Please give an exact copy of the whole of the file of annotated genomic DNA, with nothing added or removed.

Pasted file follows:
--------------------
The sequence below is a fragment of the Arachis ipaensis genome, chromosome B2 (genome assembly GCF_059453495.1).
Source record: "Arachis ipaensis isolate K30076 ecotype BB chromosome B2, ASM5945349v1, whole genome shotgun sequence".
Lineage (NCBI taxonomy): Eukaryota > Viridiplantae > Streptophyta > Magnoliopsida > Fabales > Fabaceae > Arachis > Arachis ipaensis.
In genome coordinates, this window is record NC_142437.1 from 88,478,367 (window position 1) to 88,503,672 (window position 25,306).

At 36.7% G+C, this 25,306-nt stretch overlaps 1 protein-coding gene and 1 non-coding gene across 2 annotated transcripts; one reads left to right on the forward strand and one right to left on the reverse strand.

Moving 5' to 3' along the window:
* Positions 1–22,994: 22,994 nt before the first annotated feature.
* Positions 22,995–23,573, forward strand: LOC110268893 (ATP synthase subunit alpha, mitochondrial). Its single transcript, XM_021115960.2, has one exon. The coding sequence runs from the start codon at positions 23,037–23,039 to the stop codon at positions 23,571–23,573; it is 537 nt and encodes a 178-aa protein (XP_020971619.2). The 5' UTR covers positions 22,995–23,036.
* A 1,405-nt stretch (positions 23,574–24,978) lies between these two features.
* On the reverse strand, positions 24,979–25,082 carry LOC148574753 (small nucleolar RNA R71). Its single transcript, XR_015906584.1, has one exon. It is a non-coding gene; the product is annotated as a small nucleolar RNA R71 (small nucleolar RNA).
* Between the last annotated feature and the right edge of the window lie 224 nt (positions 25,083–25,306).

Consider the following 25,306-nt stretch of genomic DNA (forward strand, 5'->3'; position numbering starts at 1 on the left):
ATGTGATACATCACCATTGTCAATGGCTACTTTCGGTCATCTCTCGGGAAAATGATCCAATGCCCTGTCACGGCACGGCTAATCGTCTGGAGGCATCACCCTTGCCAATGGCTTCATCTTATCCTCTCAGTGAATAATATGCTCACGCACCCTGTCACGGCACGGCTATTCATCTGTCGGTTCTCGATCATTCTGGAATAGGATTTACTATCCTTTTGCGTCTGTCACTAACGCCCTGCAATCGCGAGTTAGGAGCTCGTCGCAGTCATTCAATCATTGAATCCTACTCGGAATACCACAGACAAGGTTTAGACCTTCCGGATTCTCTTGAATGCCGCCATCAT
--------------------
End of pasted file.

The sequence below is a fragment of the Arachis ipaensis genome, chromosome B2 (genome assembly GCF_059453495.1).
Source record: "Arachis ipaensis isolate K30076 ecotype BB chromosome B2, ASM5945349v1, whole genome shotgun sequence".
Lineage (NCBI taxonomy): Eukaryota > Viridiplantae > Streptophyta > Magnoliopsida > Fabales > Fabaceae > Arachis > Arachis ipaensis.
In genome coordinates, this window is record NC_142437.1 from 88,478,367 (window position 1) to 88,503,672 (window position 25,306).

At 36.7% G+C, this 25,306-nt stretch overlaps 1 protein-coding gene and 1 non-coding gene across 2 annotated transcripts; one reads left to right on the forward strand and one right to left on the reverse strand.

Moving 5' to 3' along the window:
* Positions 1–22,994: 22,994 nt before the first annotated feature.
* Positions 22,995–23,573, forward strand: LOC110268893 (ATP synthase subunit alpha, mitochondrial). Its single transcript, XM_021115960.2, has one exon. The coding sequence runs from the start codon at positions 23,037–23,039 to the stop codon at positions 23,571–23,573; it is 537 nt and encodes a 178-aa protein (XP_020971619.2). The 5' UTR covers positions 22,995–23,036.
* A 1,405-nt stretch (positions 23,574–24,978) lies between these two features.
* On the reverse strand, positions 24,979–25,082 carry LOC148574753 (small nucleolar RNA R71). Its single transcript, XR_015906584.1, has one exon. It is a non-coding gene; the product is annotated as a small nucleolar RNA R71 (small nucleolar RNA).
* Between the last annotated feature and the right edge of the window lie 224 nt (positions 25,083–25,306).

Consider the following 25,306-nt stretch of genomic DNA (forward strand, 5'->3'; position numbering starts at 1 on the left):
ATGTGATACATCACCATTGTCAATGGCTACTTTCGGTCATCTCTCGGGAAAATGATCCAATGCCCTGTCACGGCACGGCTAATCGTCTGGAGGCATCACCCTTGCCAATGGCTTCATCTTATCCTCTCAGTGAATAATATGCTCACGCACCCTGTCACGGCACGGCTATTCATCTGTCGGTTCTCGATCATTCTGGAATAGGATTTACTATCCTTTTGCGTCTGTCACTAACGCCCTGCAATCGCGAGTTAGGAGCTCGTCGCAGTCATTCAATCATTGAATCCTACTCGGAATACCACAGACAAGGTTTAGACCTTCCGGATTCTCTTGAATGCCGCCATCAT